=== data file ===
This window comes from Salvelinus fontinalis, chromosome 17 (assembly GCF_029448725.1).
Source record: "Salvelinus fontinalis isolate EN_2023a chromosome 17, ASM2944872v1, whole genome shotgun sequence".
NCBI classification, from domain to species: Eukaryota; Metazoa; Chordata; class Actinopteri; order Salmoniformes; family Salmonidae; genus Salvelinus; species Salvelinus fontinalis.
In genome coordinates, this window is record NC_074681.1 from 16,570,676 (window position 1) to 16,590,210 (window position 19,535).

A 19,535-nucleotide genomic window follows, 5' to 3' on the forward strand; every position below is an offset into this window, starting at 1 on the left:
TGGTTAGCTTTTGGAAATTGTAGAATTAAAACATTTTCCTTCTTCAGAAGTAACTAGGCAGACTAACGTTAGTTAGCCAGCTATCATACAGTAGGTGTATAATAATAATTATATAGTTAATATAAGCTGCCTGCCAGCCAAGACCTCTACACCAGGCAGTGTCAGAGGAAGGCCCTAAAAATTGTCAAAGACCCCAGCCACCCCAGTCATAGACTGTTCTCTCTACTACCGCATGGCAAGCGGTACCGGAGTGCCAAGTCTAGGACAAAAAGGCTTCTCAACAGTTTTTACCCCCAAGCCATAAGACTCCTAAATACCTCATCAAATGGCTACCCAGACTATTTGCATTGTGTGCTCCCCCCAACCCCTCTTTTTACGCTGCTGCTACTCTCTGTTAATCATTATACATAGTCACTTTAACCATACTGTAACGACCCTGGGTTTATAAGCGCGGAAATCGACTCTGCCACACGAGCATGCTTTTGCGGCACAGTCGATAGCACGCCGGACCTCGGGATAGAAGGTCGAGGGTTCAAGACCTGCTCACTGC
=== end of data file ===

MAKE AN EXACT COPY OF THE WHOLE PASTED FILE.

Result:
This window comes from Salvelinus fontinalis, chromosome 17 (assembly GCF_029448725.1).
Source record: "Salvelinus fontinalis isolate EN_2023a chromosome 17, ASM2944872v1, whole genome shotgun sequence".
NCBI classification, from domain to species: Eukaryota; Metazoa; Chordata; class Actinopteri; order Salmoniformes; family Salmonidae; genus Salvelinus; species Salvelinus fontinalis.
In genome coordinates, this window is record NC_074681.1 from 16,570,676 (window position 1) to 16,590,210 (window position 19,535).

A 19,535-nucleotide genomic window follows, 5' to 3' on the forward strand; every position below is an offset into this window, starting at 1 on the left:
TGGTTAGCTTTTGGAAATTGTAGAATTAAAACATTTTCCTTCTTCAGAAGTAACTAGGCAGACTAACGTTAGTTAGCCAGCTATCATACAGTAGGTGTATAATAATAATTATATAGTTAATATAAGCTGCCTGCCAGCCAAGACCTCTACACCAGGCAGTGTCAGAGGAAGGCCCTAAAAATTGTCAAAGACCCCAGCCACCCCAGTCATAGACTGTTCTCTCTACTACCGCATGGCAAGCGGTACCGGAGTGCCAAGTCTAGGACAAAAAGGCTTCTCAACAGTTTTTACCCCCAAGCCATAAGACTCCTAAATACCTCATCAAATGGCTACCCAGACTATTTGCATTGTGTGCTCCCCCCAACCCCTCTTTTTACGCTGCTGCTACTCTCTGTTAATCATTATACATAGTCACTTTAACCATACTGTAACGACCCTGGGTTTATAAGCGCGGAAATCGACTCTGCCACACGAGCATGCTTTTGCGGCACAGTCGATAGCACGCCGGACCTCGGGATAGAAGGTCGAGGGTTCAAGACCTGCTCACTGC